While most daily newspapers presented the conflict as black and white, weeklies presented readers with a more sophisticated and nuanced take.
Writers seem to be especially vulnerable in polarized times, when the nuances of works are more likely to be overlooked.
Antisemitism has been used as a weapon against leading Jewish politicians in Europe for over a century – no matter how assimilated they were. Ukraine’s Volodymyr Zelenskyy is no exception.
Ukraine appeared not to matter much to the US and other Western countries. It wasn’t a vital interest. Russia’s war has redefined Ukraine’s status with the West.
When Russia invaded Ukraine, its leader was immediately labeled “fascist” by Ukrainians and others. A political scientist explains why that label fits.
Even after the notorious Kristallnacht pogrom in 1938, some headmasters thought pupil exchanges with Nazi Germany were a good idea.
In the face of China’s repression and human rights abuses, a scholar asks whether cheerful media coverage of the Beijing Olympics in February 2022 signals complicity with Chinese propaganda.
Why did Confederate flags start appearing in the country’s anti-lockdown protests?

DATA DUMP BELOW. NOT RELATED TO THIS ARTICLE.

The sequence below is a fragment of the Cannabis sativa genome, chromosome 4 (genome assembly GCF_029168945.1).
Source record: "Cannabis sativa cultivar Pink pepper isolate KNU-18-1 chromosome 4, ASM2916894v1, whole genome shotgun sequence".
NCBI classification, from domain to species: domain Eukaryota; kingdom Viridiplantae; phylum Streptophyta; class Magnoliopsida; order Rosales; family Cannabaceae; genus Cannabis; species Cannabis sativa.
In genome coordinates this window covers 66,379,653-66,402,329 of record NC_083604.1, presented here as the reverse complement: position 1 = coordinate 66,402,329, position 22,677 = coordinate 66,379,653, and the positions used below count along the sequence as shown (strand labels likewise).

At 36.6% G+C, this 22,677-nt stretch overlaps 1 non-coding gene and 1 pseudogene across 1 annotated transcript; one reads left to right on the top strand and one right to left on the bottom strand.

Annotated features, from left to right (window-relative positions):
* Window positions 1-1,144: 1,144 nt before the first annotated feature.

The Post’s editor, Arthur Mann, withstood extreme pressure to fall in with orthodox political thinking over appeasement with Nazi Germany.
Given the current, often erroneous, use of the term ‘fascist’ to describe political movements and leaders, it’s important to determine what fascism is and is not.
Scholars who study dangerous speech have identified common themes that can lead to violence.
Broadcasters silenced Father Charles Coughlin in 1938, just as Twitter, YouTube and Facebook have shut down pro-Trump incitements to violence in 2021.
The US faces many of the same problems Germans faced after World War II: how to reject, punish and delegitimize the enemies of democracy. There are lessons in how Germany handled that challenge.
The crowds that stormed the US Capitol on Jan. 6 were not just engaged in an effort to support Trump. The symbols they carried were of an extreme form of anti-Semitism.
Press secretary George Steward had clandestine meetings with Nazi officials as he worked for appeasement with Germany before the second world war.
It may not have been Britain’s finest hour, but was it Fleet Street’s?
A trove of essays long forgotten in the archives of the Hoover Institution give insight into what attracted everyday women to extremist ideology.
An in-depth study has shown that far from recruiting from the lower middle classes, the Nazi party attracted many people from high-status backgrounds.
Adolf Hitler’s rise to power contains important lessons for us today when it comes to dealing with modern-day extremists.
We are, as Snyder is urgently reminding us, perilously close to the edge of the fascist cliff